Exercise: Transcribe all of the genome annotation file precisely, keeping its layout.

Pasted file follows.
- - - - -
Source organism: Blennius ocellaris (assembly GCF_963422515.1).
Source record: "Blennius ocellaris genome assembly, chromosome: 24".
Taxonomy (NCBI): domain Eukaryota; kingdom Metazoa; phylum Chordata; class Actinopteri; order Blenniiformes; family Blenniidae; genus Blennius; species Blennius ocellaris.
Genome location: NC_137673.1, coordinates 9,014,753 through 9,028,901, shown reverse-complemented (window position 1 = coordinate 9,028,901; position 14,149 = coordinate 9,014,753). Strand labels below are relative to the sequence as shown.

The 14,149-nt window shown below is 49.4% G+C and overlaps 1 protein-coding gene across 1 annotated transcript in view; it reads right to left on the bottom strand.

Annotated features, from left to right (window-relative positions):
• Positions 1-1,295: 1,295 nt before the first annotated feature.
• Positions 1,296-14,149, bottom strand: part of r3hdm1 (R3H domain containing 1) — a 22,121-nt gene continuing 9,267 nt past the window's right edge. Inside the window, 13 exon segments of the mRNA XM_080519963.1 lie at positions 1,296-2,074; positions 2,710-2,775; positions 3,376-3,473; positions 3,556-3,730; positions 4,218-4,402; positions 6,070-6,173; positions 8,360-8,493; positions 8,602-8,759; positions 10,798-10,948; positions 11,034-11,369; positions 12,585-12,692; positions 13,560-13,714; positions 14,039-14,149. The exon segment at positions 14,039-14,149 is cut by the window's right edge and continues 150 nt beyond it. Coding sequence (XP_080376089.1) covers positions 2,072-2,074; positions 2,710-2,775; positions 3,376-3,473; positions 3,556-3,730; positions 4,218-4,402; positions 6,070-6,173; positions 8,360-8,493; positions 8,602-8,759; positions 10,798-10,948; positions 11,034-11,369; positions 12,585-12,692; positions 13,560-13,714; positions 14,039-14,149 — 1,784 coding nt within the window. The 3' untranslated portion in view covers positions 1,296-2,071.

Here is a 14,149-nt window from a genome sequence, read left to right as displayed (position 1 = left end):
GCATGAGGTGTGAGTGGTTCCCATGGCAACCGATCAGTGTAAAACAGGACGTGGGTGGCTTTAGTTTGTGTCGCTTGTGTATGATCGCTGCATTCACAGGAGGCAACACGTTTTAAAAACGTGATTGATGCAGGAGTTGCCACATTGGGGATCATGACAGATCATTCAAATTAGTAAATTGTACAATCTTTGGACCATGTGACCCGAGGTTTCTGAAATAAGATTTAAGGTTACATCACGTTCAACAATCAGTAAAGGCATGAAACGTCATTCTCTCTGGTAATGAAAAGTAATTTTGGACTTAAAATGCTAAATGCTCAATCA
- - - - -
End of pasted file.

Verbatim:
Source organism: Blennius ocellaris (assembly GCF_963422515.1).
Source record: "Blennius ocellaris genome assembly, chromosome: 24".
Taxonomy (NCBI): domain Eukaryota; kingdom Metazoa; phylum Chordata; class Actinopteri; order Blenniiformes; family Blenniidae; genus Blennius; species Blennius ocellaris.
Genome location: NC_137673.1, coordinates 9,014,753 through 9,028,901, shown reverse-complemented (window position 1 = coordinate 9,028,901; position 14,149 = coordinate 9,014,753). Strand labels below are relative to the sequence as shown.

The 14,149-nt window shown below is 49.4% G+C and overlaps 1 protein-coding gene across 1 annotated transcript in view; it reads right to left on the bottom strand.

Annotated features, from left to right (window-relative positions):
• Positions 1-1,295: 1,295 nt before the first annotated feature.
• Positions 1,296-14,149, bottom strand: part of r3hdm1 (R3H domain containing 1) — a 22,121-nt gene continuing 9,267 nt past the window's right edge. Inside the window, 13 exon segments of the mRNA XM_080519963.1 lie at positions 1,296-2,074; positions 2,710-2,775; positions 3,376-3,473; positions 3,556-3,730; positions 4,218-4,402; positions 6,070-6,173; positions 8,360-8,493; positions 8,602-8,759; positions 10,798-10,948; positions 11,034-11,369; positions 12,585-12,692; positions 13,560-13,714; positions 14,039-14,149. The exon segment at positions 14,039-14,149 is cut by the window's right edge and continues 150 nt beyond it. Coding sequence (XP_080376089.1) covers positions 2,072-2,074; positions 2,710-2,775; positions 3,376-3,473; positions 3,556-3,730; positions 4,218-4,402; positions 6,070-6,173; positions 8,360-8,493; positions 8,602-8,759; positions 10,798-10,948; positions 11,034-11,369; positions 12,585-12,692; positions 13,560-13,714; positions 14,039-14,149 — 1,784 coding nt within the window. The 3' untranslated portion in view covers positions 1,296-2,071.

Here is a 14,149-nt window from a genome sequence, read left to right as displayed (position 1 = left end):
GCATGAGGTGTGAGTGGTTCCCATGGCAACCGATCAGTGTAAAACAGGACGTGGGTGGCTTTAGTTTGTGTCGCTTGTGTATGATCGCTGCATTCACAGGAGGCAACACGTTTTAAAAACGTGATTGATGCAGGAGTTGCCACATTGGGGATCATGACAGATCATTCAAATTAGTAAATTGTACAATCTTTGGACCATGTGACCCGAGGTTTCTGAAATAAGATTTAAGGTTACATCACGTTCAACAATCAGTAAAGGCATGAAACGTCATTCTCTCTGGTAATGAAAAGTAATTTTGGACTTAAAATGCTAAATGCTCAATCA